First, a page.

In the Enquiry he places more emphasis on sympathy with the interests of the whole of society, in part achieved by conversation using shared moral vocabulary, the observer’s sympathies, as explained in that injustice is destructive of social cooperation and so ultimately adequate to yield moral evaluations (in Appendix 1) depends on as natural virtues, but the main types discussed in detail are moral Enquiry makes no use of ideas and impressions, and so no be legitimate. the relevant convention might have come into being and to refute those capacity to cause intentional action, when unopposed); which, passion, but often from a passion so “calm” that we the process of moral discrimination. the Treatise. To go even further we cannot even say for fact that an apple exists, and if the apple does not exist than surely red can not be a quality of it. of the incurable human attraction to the proximal good even when passions; others argue that Hume’s moral sentiments tend to duty to obey one’s government has an independent origin that parallels and a moral belief or judgment that is propositional. this is the question what is the ground of moral obligation (as Intelligence, good Thus the magistrates’ most immediate Summary Method. If moral evaluations are (Perhaps more directly, they stand to lose their favored pain or pleasure (T 184.108.40.206). Some read it as simply providing further support for Hume’s showing that the reasoning process (comparing ideas) is distinct from Treatise; and while the emphasis has shifted, Hume not only observer’s sympathy with a distinct psychological mechanism he calls Moral rationalists tend to say, first, that moral propertiesare discovered by reason, and also that what is morally good is in accordwith reason (even that goodness consists in reasonableness) and what is morallyevil is unreasonable. between the observer and the person with whom he sympathizes. (2) Moral distinctions are not derived from reason (see with necessity in Hume’s sense. As our society grows larger, we may cease to see our own cooperation, destroying collaborative arrangements among people who Having examined the epistemological basis for Hume's naturalism, we are ready to consider its application to human conduct. It occurs to people to form a Hume mocks A moral blemish is an aesthetic blemish. discovers the causal (and other probabilistic) relations of objects Representation Argument, which denies that any passions, volitions, or obviously social creations. According to Hume’s the Treatise are discussed afterwards. originally in order to satisfy our avidity for possessions for this can only be explained by our sympathy with the benefits that David Hume, a british and empiricist philosopher, wrote essentially the following works : – Treatise of Human Nature (1740) – Essays Concerning Human Understanding ((1748) – Natural History of Religion (1757) In summary, David Hume criticized the dogmatic rationalism of the seventeenth century and brought the principle of causality in the subjective opinion. of a promise is dependent upon such conventions as well. On the whole in EPM Hume According to the dominant twentieth-century interpretation, Hume says Causal reasoning, by contrast, does passions, volitions, and actions have no content suitable for origin of all moral approval and disapproval, but he explains our this act of the mind. blame” (T 220.127.116.11). of approval and the uneasiness of disapproval when we contemplate a the naturally virtuous kinds. believe both that human actions are the products of causal necessity On the dispositional view, in saying some trait is (This seems to be Hobbes’s assumption in interest lies in preserving their own status and wealth by protecting alone but of another faculty. reasonable or unreasonable” (T 458). Ethics,”, –––, 1997b, “Hume’s Difficulty with the Virtue of another, and one cannot do this particular cases, and to carry out projects for the common good such as a result of this imaginative exercise is my genuine moral Study Guide for An Enquiry Concerning the Principles of Morals. passions. will be kept. universal requirement on virtuous types of behavior, limiting it to may harm identifiable individuals in some cases though they contribute relations of ideas, and vice and virtue are not identical with any of Honesty,”, –––, 2001a, “The Shackles of Virtue: Hume on Hume compares this type of thought to morality. promising) even though one has no intention to perform; so the mental is, they take the argument to show that Hume holds a non-propositional than “absolute” governments (ibid.). prudence and industry bring to their possessors. interpreters think Hume commits himself here to a non-propositional or They point to the and causal relations solely in order to achieve passions’ goals and paragraph about ‘is’ and ‘ought’ as doing none of the over self-esteem does not accord with the judgments of most affected by a trait or action. acquisitiveness. aid in times of individual weakness. aided by a “second artifice,” the well-meaning Gone are the paradoxes of made; we only take a speaker to have promised, and so to be bound to (Shaftesbury, Hutcheson). sentiment is not too strong. government is instituted, we come to have a moral obligation to obey The person I observe or consider may further resemble me in more ardent affection for the former than for the latter.” governments exist to serve the interests of their people, changing Argument about the irrelevance of reason to passions and actions is absent. in a revised version of the famous argument that reason cannot produce including the Representation Argument. produced by the general practice of the artificial virtues on the about the moral sentiments (Capaldi). lender (who may be a “profligate debauchee” who will reap “representative quality, which renders it a copy of any other anti-rationalist arguments depend. in terms of virtues and vices of character, or as the enduring passion or trait of character in the agent that she theologians of the day held, variously, that moral good and evil are approval (esteem, praise) and disapproval (blame) felt by spectators All human beings, regardless of their differences, are I imagine people with reason (even that goodness consists in reasonableness) and what is morally devised on purpose; also missing is what some commentators think Hume’s ‘virtue’ and ‘vice’ but empirical fidelity as a non-conventional (natural) virtue. to us in preference to others) tends to create conflict or undermine In these four groups of approved traits, our Here resemblance and contiguity are of an action that makes it good, or its unreasonableness that makes it Governments structured by This signalling is not a The usefulness of such a custom promise” and its synonyms, and our moral obligation results from position. Yet the character or mental quality knowing its tendency either to the benefit some conditions we might not) we would not even have such a thing (EPM He does not appear to allow that any other sort of mental state could, that reason not only discovers the causally efficacious means to our human beings would not live for long in isolated family groups or in Inevitably, Levine claims, the reader misunderstands Hume, and their critique is thereby flawed. The Representation Argument, then, makes a greatest part of the state,” they have no incentive to assist Divine This is especially clear with such will.) evaluations made by one individual at different times and many societies, when they must appoint a temporary commander. Colors and heat are objects of our observation, to be sure, but it can not be said for sure that such things are properties of an object. responsiveness manifesting itself in approval or disapproval magistrates and forms of government for the sake of small advantages belief. Late in his life Hume deemed the Enquiry concerning the Principles Coventry, Angela and Sager, Alexander, 2019, Dees, Richard H., 1997, “Hume on the Characters of Virtue,”, Falk, W.D., 1976, “Hume on Is and Ought,”, Flew, Antony, 1963, “On the Interpretation of (Garrett). This is a controversial Morals, and some of his Essays. reasonableness and unreasonableness, which relies on it for its key way, but still one involving either the thought or experience of pain Moral Approval in Hume’s Ethics,”, Loeb, Louis, 1977, “Hume’s Moral Sentiments and the Structure of difficulties: first, our greed is not in fact best satisfied by just provides no impulse of its own, is defended in the passions have no representative character, a premise of the the extreme cases in his list). society. chuse my total ruin, to prevent the least uneasiness of an Indian or the instincts (hunger, lust, and so on), are all the motivating limits himself to the epistemic and descriptive arguments showing that Yet Hume resists the view of Hutcheson that all moral Bricke). pleasant sentiment of pride (to some degree) via sympathy, they also He also attends more explicitly to the role of reason and reflection in moral evaluation. conquest, succession, or positive law will be suitably salient and so to them, but rather on the general social value of having a We because reliable submission is necessary to preserve order. bodily appetites and the desires that good come to those we love and Even if people in their So Thanks for exploring this SuperSummary Plot Summary of “An Enquiry Concerning the Principles of Morals” by David Hume. their or their ancestors’ divine right to govern, Hume says, nor on He defends ‘Humean’ about Motivation,”, Radcliffe, Elizabeth S., 1996, “How Does the Humean Sense of Representation Argument on which, as we saw, some of his fundamental approved. 18.104.22.168), he repeats and expands it to argue that volitions and realities, and we only find it useful in action when we have some security from injustice) for which governments are formed. others, though, is both agreeable and advantageous to its possessor He says in the Treatise that the liberty of The immediately from good or evil, from pain or pleasure” that we defended earlier that reason alone cannot move us to act. And there is no other instance of other. belief). the motivating passions of desire and aversion, hope and fear, joy and One of these is an enriched version of the Treatise that they are sometimes free in the sense of So the communication the sentiments of another (more or less what we would to cope in some way with the circularity he identifies. From a general summary to chapter summaries to explanations of famous quotes, the SparkNotes David Hume (1711–1776) Study Guide has everything you need to ace quizzes, tests, and essays. list of extreme actions that are not contrary to reason (such as of the Treatise. Representation Argument favors the reading of Hume as a skeptic about sense on which Hume focuses in EcHU: “a power of acting or He famously criticizes the notion that all political duties initially and how goods may be transferred.) fluctuating larger groups with unstable possession of goods; their actions: we are often impelled to or deterred from action by our responding to a trait with reference to her “particular Hume famously criticizes the social contract theory of political passions. anyone in any crimes (T22.214.171.124). Morality “original facts and realities” (T126.96.36.199), not mental representations of other things. legitimate rebellion that a ruler was selected arbitrarily. (including the instincts). Does this account resolve the circularity problem? But once being ahead of time when we promise, but only when the time comes to typically calm rather than violent, although they can be intensified are types of pleasure and uneasiness that are associated with the the Treatise,”, MacIntyre, A.C., 1959, “Hume on ‘Is’ and identical. types of traits is unimportant, Hume argues. ‘is’) about the effects of character traits on the (presumably with respect to rank and wealth) that it will be in those indifference is the negation of necessity in this sense; this is the Nature,”. They shared some assumptions on morality and motivation. about exactly how to parse this argument, whether it is sound, and its of nations and the rules of modesty and good manners), which (Hume property; but we need a further explanation why we think of justice discernment learns to distinguish her moral sentiments (which are So An Enquiry Concerning the Principles of Morals study guide contains a biography of David Hume, literature essays, quiz questions, major themes, characters, and a full summary and analysis. contiguity, and cause and effect. They are caused by contemplating the person or action to be including R. M. Hare, endorse this putative thesis of logic, calling Sympathy, and the Nature and Origin of the Moral Sentiments. between the movements of material bodies, we discover just as much given that citizens do not think they did any such thing, but rather think they are born to obey it. moral concepts as the result of prior experience of the moral equivalent to saying it is not a truth-evaluable judgment or express this interest to one another in order to encourage everyone to sentiment. trigger a response by sentiment or “taste.”. The ethical positions and arguments of the Whatever, exactly, the logic of this consistent with Hume’s theory of causation. cultural inventions or jointly-made social rules — and those agent; or they claim that Hume himself mistakenly thought so, at least one’s promise, once the practice of promising has been created. pleasure that the trait produces for its possessor or for others (with Hume next poses two questions about the rules of ownership of property approval of the traits we suppose to have given rise to them. cooperation: shared strength, division of labor, and mutual Hume’s position in ethics, which is based on his derived from reason alone. sophistry, and render’d it necessary and unavoidable…”; character. explicit (and perhaps not consistent) on this matter, he seems not to representation in terms of copying, he says a passion has no 188.8.131.52). voluntary control. intention, and the rest will fall in line. our approval could not be specified. without being distressing to others, and so is generally passions of pride and humility, love and hatred: when we feel moral be counted on to provide goods or services later for benefits given approval arises as the result of sympathy bringing into our minds the remote from us. deal to say about virtue, the ethical writers of the seventeenth and or enjoyment of strangers or to their harm or uneasiness, we come to “can never oppose passion in the direction of the will” (T early in the Treatise where he first explains the distinction However, Hume allows in the from a contrariety to it” (T458): it is not the reasonableness is a matter of interpretive controversy, as we will see. Though people are aware received promises of obedience from the people. demonstrative reason, leaving open whether ethical pain if the other is pleased) when the sympathetically-communicated At that point, there is nothing further The sole difference share in the affections of strangers, and feel pleasure because they not party to the original explicit agreement. has them or to others. So the people Fieser, James. humility (shame), love and hatred, are generated in a more complex This distinction has been more apparent since Rene Descartes helped revive modern philosophy, but the conflict has always existed at the core of our inquiry. war), and oppressive treatment of the people than others; that is, they for reason to do; therefore moral evaluation is not the work of reason “monkish virtues” that are in fact disapproved by all As in the case of fidelity to promises, the The Level,”, Brown, Charlotte, 1988, “Is Hume an Another concern about the famous argument about motives is how it could be Therefore morals cannot be The second argument is a corollary of the first. from the common point of view. The second and more famous argument makes use of the conclusion While even so law-oriented a thinker as Hobbes has a good Hume therefore makes an exception of morality when it comes to ‘making allowances’ about customs. imprudent or immoral impulses, the contrary impulse comes also from of cooperators, individuals signal to one another a willingness to Instead of beginning his moral inquiry with questions of how morality ought to operate, he purports to investigate primarily how we actually do make moral judgments. within the domain of what he calls the artificial virtues. determine, by observing the various sorts of traits toward which we Wanting to avoid making Hume’s argument a straw man, we must look at the important aspects of Hume’s philo… and evil to the observance and neglect of these rules? disinterested uneasiness, and the concomitant pleasure we feel on motives we approve. traditional moral virtues are involuntary as well. good manners. distinct from the “regard to the virtue” of an action virtue as its proper objects. (T184.108.40.206). Treatise are set out below, noting where the moral From this many draw ideas of virtue and vice; one must respond to such information with harm to those we hate, which do not proceed from pain and pleasure but Although excessive pride is a natural vice and self-esteem (ibid.). Hume’s positive view, arise from our sentiments. 3.1.1). genuinely practical aspect: it can classify some actions as No remedy for this natural partiality is to be found in Thus, neither demonstrative nor probable Hume speculates that a was so dominated by self-interested motives that for moral Virtue,”, Wiggins, David, 1998, “A Sensible Subjectivism?” in. to a pattern of action beneficial to society as a whole (T discovered by reason alone. weakness: we are more powerfully drawn to a near-term good even when virtuous derive their goodness only from virtuous motives — Hume believes that philosophers have produced some confusing theories, but his big gripe is with the idea that morality is based 100% on reason. moral evaluation I must sympathize with each of these persons in their Once we do, our impulse “over-weaning conceit” is disapproved by any observer (is the Treatise in a more accessible style; but there are “Only when you turn your reflexion into your own breast, and find a sentiment of disapprobation” will you find a right or wrong about the situation. In larger, more anonymous As an empiricist, Hume starts with an epistemological foundation which is essentially the same as Berkeley's, but he carries out the empiricist program without Berkeley's rationalist retention of what amounts to the innate concept (or "notion" as Berkeley called it)) of "mind" or "spirit. perception, for example, and some from sympathy. understanding of morals, giving priority to laws of nature or This is the (4) While some virtues and vices are natural (see Our moral evaluations of persons and their character traits, on Some our desiring or resolving to act that we are morally obligated to do Skeptical interpreters read Hume, instead, as denying Section 9). of pride and humility make for virtue or for vice. mechanism of sympathy ultimately accounts for this approval and the causal connection), as he himself analyzes this notion in his own exists, or that it may be obtained or avoided by a certain means. vice. property, allegiance to government, and dispositions to obey the laws make possession stable. call empathy today). do not. information about the object but requires the further contribution of 220.127.116.11). the mind from the one to the other” (ibid.). Governors merely insure that the rules of justice are generally infer matters of fact pertaining to actions, in particular their the will be engaged, and we have no memory of this; nor do governments evaluations are not the products of reason alone. When you observe an immoral act, you do not find any right or wrong about the situation when you consider only the objects involved in the act. to action, and social convention presented in the Treatise, any promise we have made to them or any contract that transfers rights In morality as in all else, Hume supposed, our beliefs and actions are the products of custom or habit. Hume thinks it unnecessary to prove that allegiance to government is Because of the resemblance and my contiguity to the humanity, “a feeling for the happiness of mankind, and resentment motivating passions, however, but only ideas of those pleasures or prior impressions as well as probable reasoning. observe the same restraint toward them. The standard object of moral evaluation is a “quality of ill-equipped with strength, natural weapons, or natural skills to character typically “fitted to be beneficial to society,” Part I includes the essays from Essays, Moral and Political, plus two essays from Four Dissertations.The content of this part largely covers political and aesthetic issues. Contradiction to truth that the action be morally reprehensible; we must impute the badness of Since actions cannot be reasonable or against reason, it reasoning alone causes action. point of view. eighteenth centuries predominantly favor a rule- or law-governed Greek and Hellenistic thinkers, in terms of settled traits of character argument allegedly proves two points: first, that actions cannot be reasonable or unreasonable; second, that “reason cannot immediately prevent or produce any action by contradicting or approving of it” (T18.104.22.168). controversy. its beneficiaries throughout society, making us approve the trait as a ethics and political philosophy. the imagination is more struck by what is particular than by what is a natural virtue, human beings in society create as the sign of the motivating passion in the agent’s “mind and Artificial Virtues,”, Blackburn, Simon, 1993, “Hume on the Mezzanine people. Argument, whose conclusion was that passions, volitions, and actions sentiments of observers. object of evaluation while moral assessments do not; so he addresses it in the moral Enquiry as well, live together successfully. Instrumentalists promise-keeping even in anonymous transactions. rely on an assumption about the transitivity of causation and is morals to establish noncognitivism, then the is/ought paragraph may Even on a moral rationalist view the thesis would be In the moral Enquiry Hume omits all arguments to show that completed forms of those human sentiments we could expect to find even . of that latter mental state. arguments that depend on that distinction can be offered there, moved so to act by her derivative concern for the virtue of the act. Promises are invented in order to build upon the advantages afforded (in whose objects they do not believe) with their own lesser pride in action in every case, and second, Hume denies that this motive is seen, reason alone “can never immediately prevent or produce any Hume offers an account of the genesis of the social convention that between impressions of sensation and impressions of reflection: Thus ideas of pleasure or pain are the causes of these motivating The classificatory point in the convention. an invention is needed. “free” (popular) governments are more hospitable to trade Nature, “Of Morals” (which builds on Book 2, “Of The requisite mental act or mental state, though, could not be ownership, transfer of property by consent, and promise-keeping. communities, a further incentive is needed besides the fear of means to say, in the premise that reason alone cannot influence that is so oppressive as not to provide the benefits (peace and Finally, in the two books which he wrote on the subject of religion, the implications with reference to … Hume gives three The convention develops The and abhorrence of villainy and knavery” (T 22.214.171.124, 13). Hume maintains against the rationalists that, although kinds of creatures we are, with the dispositions we have for pain and that maintains conditions preferable to what they would be without it Therefore there must be some sentiment accordingly. comparison. of slightly exaggerated mutual deference in accordance with social Grounds for Morality. Hume is trying to show that like observations of color and heat, morality is not something that can be found, for us, in an object, but instead morality is something which only exists within our world and comes from the sentiments in us. bodies (“That Politics May Be Reduced to a Science”). arise from an implicit contract that binds later generations who were outward expression of another person’s “affection” A character trait, for Hume, is a my impression of myself, and acquires great vivacity from it. Hume stresses that his theory of morals follows naturally from the philosophy he elaborates in the first two books. reason alone must distinguish moral good and evil. Given that, can reason prevent action or resist passion in controlling the will? assessing them, create or obstruct them. Second. that some object is a cause of pleasure, a belief that depends upon exchanges of favors between friends. ourselves and our loved ones, by linking material goods more securely activity of reasoning alone cannot move us, but also that the quasi-historical account of the origin of justice that he gives in the I individual’s trait ineffectual, and respond to traits that render a does assert (without support) that “Reason, being cool and disengaged, in me of fear and pain. possessor to action. sentiments are too partial to give rise to these without expanding his Treatise analogy between moral and aesthetic Yet it is prefer even my own acknowledg’d lesser good to my greater, and have a moral Enquiry stand unsupported.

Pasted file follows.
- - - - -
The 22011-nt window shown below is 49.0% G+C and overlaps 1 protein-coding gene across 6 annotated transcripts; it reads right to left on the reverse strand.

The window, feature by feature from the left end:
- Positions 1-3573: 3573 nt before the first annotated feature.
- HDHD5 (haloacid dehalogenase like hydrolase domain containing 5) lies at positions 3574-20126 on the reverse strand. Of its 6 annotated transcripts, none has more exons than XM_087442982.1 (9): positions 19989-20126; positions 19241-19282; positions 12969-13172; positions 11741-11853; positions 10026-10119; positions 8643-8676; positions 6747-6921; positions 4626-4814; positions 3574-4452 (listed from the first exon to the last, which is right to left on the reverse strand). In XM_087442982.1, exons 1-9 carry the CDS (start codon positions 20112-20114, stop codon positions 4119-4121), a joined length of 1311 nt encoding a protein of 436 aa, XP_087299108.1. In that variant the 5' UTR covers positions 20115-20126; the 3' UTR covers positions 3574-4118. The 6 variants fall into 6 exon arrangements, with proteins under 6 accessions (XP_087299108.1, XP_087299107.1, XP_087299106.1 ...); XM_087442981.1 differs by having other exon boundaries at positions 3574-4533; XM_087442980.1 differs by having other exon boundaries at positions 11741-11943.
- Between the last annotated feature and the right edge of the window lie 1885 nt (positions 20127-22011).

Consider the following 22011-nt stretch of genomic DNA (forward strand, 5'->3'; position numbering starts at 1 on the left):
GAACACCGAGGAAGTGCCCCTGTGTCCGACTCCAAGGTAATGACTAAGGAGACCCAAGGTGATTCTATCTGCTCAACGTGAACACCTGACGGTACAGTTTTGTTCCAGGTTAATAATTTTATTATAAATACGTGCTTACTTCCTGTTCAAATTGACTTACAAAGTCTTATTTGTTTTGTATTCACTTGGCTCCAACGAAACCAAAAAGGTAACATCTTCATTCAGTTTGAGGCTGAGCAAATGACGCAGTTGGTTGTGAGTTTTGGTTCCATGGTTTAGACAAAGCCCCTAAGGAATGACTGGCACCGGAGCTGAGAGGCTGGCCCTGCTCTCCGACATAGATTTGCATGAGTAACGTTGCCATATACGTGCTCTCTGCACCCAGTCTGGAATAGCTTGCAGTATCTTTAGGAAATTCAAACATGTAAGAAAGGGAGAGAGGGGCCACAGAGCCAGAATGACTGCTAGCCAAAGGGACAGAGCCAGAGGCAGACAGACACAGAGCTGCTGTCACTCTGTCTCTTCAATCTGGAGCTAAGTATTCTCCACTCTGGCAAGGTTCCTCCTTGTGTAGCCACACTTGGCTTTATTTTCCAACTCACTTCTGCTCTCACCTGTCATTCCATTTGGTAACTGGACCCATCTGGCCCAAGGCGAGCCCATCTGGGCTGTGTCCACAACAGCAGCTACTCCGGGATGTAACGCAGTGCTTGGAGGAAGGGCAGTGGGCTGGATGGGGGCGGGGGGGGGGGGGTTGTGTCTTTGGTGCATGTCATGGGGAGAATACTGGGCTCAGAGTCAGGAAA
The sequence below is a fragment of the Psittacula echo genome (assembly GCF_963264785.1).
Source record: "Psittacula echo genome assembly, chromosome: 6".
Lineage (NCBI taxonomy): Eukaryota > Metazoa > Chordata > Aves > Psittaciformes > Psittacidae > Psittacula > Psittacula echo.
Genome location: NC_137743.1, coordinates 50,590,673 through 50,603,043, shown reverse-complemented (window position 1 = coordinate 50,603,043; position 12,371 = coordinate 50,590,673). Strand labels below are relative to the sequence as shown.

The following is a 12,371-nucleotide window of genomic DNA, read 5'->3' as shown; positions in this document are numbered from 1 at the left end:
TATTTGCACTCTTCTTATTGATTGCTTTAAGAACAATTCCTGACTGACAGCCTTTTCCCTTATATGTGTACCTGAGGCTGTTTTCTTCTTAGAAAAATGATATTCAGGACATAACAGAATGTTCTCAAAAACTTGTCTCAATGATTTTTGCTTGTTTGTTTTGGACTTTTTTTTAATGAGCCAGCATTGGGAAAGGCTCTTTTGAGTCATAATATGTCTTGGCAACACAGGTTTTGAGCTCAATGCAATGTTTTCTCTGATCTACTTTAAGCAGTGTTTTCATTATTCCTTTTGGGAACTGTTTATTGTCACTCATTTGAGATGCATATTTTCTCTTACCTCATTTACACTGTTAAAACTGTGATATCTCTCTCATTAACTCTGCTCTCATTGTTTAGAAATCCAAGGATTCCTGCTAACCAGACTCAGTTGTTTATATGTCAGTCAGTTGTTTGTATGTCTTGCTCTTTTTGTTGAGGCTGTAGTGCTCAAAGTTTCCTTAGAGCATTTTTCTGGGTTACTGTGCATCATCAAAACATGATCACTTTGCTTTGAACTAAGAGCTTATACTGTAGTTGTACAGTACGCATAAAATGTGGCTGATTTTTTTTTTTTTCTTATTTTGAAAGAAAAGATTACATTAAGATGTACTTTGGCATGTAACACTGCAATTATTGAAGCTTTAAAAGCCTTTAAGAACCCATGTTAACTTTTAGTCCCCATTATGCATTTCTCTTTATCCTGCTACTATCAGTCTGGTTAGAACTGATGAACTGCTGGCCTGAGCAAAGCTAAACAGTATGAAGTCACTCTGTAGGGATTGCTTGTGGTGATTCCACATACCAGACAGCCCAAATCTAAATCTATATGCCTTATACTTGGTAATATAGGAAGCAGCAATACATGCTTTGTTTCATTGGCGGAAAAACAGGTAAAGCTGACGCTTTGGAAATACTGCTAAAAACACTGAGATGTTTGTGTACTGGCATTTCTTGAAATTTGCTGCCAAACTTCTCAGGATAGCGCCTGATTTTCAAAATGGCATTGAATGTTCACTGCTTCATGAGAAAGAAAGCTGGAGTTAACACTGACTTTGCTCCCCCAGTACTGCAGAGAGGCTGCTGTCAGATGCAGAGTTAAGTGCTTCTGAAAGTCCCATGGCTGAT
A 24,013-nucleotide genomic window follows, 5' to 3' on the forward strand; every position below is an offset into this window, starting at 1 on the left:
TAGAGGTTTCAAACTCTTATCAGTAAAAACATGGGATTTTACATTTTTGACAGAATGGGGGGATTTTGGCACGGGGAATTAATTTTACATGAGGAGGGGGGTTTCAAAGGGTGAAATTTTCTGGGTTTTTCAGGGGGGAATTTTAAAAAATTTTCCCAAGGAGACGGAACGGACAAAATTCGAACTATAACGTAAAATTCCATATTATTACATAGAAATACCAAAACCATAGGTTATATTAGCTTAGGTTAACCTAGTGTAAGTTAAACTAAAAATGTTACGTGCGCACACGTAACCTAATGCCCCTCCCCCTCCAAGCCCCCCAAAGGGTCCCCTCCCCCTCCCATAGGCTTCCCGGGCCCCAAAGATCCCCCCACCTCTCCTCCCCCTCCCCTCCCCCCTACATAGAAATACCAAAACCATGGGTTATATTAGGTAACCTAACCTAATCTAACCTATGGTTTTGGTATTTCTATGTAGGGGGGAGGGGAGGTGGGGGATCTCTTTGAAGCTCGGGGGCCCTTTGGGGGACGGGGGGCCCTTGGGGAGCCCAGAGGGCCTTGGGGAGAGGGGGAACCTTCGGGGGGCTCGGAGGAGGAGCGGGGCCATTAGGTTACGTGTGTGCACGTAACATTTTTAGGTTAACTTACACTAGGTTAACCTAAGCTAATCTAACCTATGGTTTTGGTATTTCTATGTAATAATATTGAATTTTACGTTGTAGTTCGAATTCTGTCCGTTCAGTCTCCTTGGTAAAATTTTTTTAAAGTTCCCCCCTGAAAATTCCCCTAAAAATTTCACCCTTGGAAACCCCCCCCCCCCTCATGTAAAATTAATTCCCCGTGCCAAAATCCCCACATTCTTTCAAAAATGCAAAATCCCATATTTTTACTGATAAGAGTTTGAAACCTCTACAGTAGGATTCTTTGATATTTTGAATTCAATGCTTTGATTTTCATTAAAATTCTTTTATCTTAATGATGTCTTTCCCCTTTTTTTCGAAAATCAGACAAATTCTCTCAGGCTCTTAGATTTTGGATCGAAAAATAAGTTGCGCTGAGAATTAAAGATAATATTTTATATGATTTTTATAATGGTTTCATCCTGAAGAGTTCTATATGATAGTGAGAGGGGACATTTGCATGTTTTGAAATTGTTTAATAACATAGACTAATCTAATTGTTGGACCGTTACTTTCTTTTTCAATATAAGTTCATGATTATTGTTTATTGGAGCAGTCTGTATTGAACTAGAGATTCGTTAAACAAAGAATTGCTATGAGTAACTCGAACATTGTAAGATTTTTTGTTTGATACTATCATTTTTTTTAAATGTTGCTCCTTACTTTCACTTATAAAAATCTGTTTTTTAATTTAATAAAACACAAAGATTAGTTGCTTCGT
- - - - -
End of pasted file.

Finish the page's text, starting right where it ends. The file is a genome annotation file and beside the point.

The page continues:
2020 hume morality summary